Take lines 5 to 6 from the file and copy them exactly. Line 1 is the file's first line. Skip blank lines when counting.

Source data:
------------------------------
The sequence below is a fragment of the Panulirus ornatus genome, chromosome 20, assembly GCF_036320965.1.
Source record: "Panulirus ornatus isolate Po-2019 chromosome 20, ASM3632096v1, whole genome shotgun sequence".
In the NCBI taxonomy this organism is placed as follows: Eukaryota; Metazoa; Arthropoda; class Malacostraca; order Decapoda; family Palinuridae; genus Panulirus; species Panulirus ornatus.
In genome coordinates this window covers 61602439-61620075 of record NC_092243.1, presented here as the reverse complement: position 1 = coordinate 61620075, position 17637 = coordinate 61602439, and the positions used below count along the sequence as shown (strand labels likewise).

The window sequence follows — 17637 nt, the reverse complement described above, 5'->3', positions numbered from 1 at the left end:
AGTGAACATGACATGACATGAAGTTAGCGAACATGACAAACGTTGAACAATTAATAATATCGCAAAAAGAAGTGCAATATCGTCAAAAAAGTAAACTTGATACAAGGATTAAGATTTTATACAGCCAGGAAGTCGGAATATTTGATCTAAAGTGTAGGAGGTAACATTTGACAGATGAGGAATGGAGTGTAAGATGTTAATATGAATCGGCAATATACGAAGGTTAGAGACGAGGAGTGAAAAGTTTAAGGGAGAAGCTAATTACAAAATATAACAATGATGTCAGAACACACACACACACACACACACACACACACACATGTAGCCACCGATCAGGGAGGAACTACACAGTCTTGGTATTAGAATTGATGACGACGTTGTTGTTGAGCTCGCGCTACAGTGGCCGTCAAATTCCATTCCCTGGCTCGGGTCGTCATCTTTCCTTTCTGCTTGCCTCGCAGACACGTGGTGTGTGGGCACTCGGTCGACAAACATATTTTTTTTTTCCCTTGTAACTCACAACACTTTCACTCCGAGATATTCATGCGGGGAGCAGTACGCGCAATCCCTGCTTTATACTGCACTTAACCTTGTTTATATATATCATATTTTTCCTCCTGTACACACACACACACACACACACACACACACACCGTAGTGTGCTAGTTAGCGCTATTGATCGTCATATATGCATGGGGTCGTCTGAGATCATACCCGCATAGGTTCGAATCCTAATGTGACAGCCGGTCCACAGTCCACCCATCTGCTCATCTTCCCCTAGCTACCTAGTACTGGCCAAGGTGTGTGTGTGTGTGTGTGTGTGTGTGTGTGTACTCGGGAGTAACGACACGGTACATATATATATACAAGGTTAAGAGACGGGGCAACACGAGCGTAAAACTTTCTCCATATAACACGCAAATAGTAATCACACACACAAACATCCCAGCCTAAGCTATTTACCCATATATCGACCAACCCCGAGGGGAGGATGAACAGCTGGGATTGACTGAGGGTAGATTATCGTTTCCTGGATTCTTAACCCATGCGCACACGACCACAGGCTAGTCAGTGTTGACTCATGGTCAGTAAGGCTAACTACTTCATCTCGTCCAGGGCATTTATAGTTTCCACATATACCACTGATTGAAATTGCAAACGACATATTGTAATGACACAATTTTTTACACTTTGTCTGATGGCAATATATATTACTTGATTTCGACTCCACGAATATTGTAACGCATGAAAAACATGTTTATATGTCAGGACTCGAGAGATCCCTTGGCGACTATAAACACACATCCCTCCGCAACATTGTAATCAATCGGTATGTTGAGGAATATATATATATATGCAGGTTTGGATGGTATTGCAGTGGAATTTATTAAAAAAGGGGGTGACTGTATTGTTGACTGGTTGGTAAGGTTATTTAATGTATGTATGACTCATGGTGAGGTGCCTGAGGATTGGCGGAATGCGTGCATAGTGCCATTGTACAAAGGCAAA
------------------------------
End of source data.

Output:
The window sequence follows — 17637 nt, the reverse complement described above, 5'->3', positions numbered from 1 at the left end:
AGTGAACATGACATGACATGAAGTTAGCGAACATGACAAACGTTGAACAATTAATAATATCGCAAAAAGAAGTGCAATATCGTCAAAAAAGTAAACTTGATACAAGGATTAAGATTTTATACAGCCAGGAAGTCGGAATATTTGATCTAAAGTGTAGGAGGTAACATTTGACAGATGAGGAATGGAGTGTAAGATGTTAATATGAATCGGCAATATACGAAGGTTAGAGACGAGGAGTGAAAAGTTTAAGGGAGAAGCTAATTACAAAATATAACAATGATGTCAGAACACACACACACACACACACACACACACACACATGTAGCCACCGATCAGGGAGGAACTACACAGTCTTGGTATTAGAATTGATGACGACGTTGTTGTTGAGCTCGCGCTACAGTGGCCGTCAAATTCCATTCCCTGGCTCGGGTCGTCATCTTTCCTTTCTGCTTGCCTCGCAGACACGTGGTGTGTGGGCACTCGGTCGACAAACATATTTTTTTTTTCCCTTGTAACTCACAACACTTTCACTCCGAGATATTCATGCGGGGAGCAGTACGCGCAATCCCTGCTTTATACTGCACTTAACCTTGTTTATATATATCATATTTTTCCTCCTGTACACACACACACACACACACACACACACACACCGTAGTGTGCTAGTTAGCGCTATTGATCGTCATATATGCATGGGGTCGTCTGAGATCATACCCGCATAGGTTCGAATCCTAATGTGACAGCCGGTCCACAGTCCACCCATCTGCTCATCTTCCCCTAGCTACCTAGTACTGGCCAAGGTGTGTGTGTGTGTGTGTGTGTGTGTGTGTGTACTCGGGAGTAACGACACGGTACATATATATATACAAGGTTAAGAGACGGGGCAACACGAGCGTAAAACTTTCTCCATATAACACGCAAATAGTAATCACACACACAAACATCCCAGCCTAAGCTATTTACCCATATATCGACCAACCCCGAGGGGAGGATGAACAGCTGGGATTGACTGAGGGTAGATTATCGTTTCCTGGATTCTTAACCCATGCGCACACGACCACAGGCTAGTCAGTGTTGACTCATGGTCAGTAAGGCTAACTACTTCATCTCGTCCAGGGCATTTATAGTTTCCACATATACCACTGATTGAAATTGCAAACGACATATTGTAATGACACAATTTTTTACACTTTGTCTGATGGCAATATATATTACTTGATTTCGACTCCACGAATATTGTAACGCATGAAAAACATGTTTATATGTCAGGACTCGAGAGATCCCTTGGCGACTATAAACACACATCCCTCCGCAACATTGTAATCAATCGGTATGTTGAGGAATATATATATATATGCAGGTTTGGATGGTATTGCAGTGGAATTTATTAAAAAAGGGGGTGACTGTATTGTTGACTGGTTGGTAAGGTTATTTAATGTATGTATGACTCATGGTGAGGTGCCTGAGGATTGGCGGAATGCGTGCATAGTGCCATTGTACAAAGGCAAA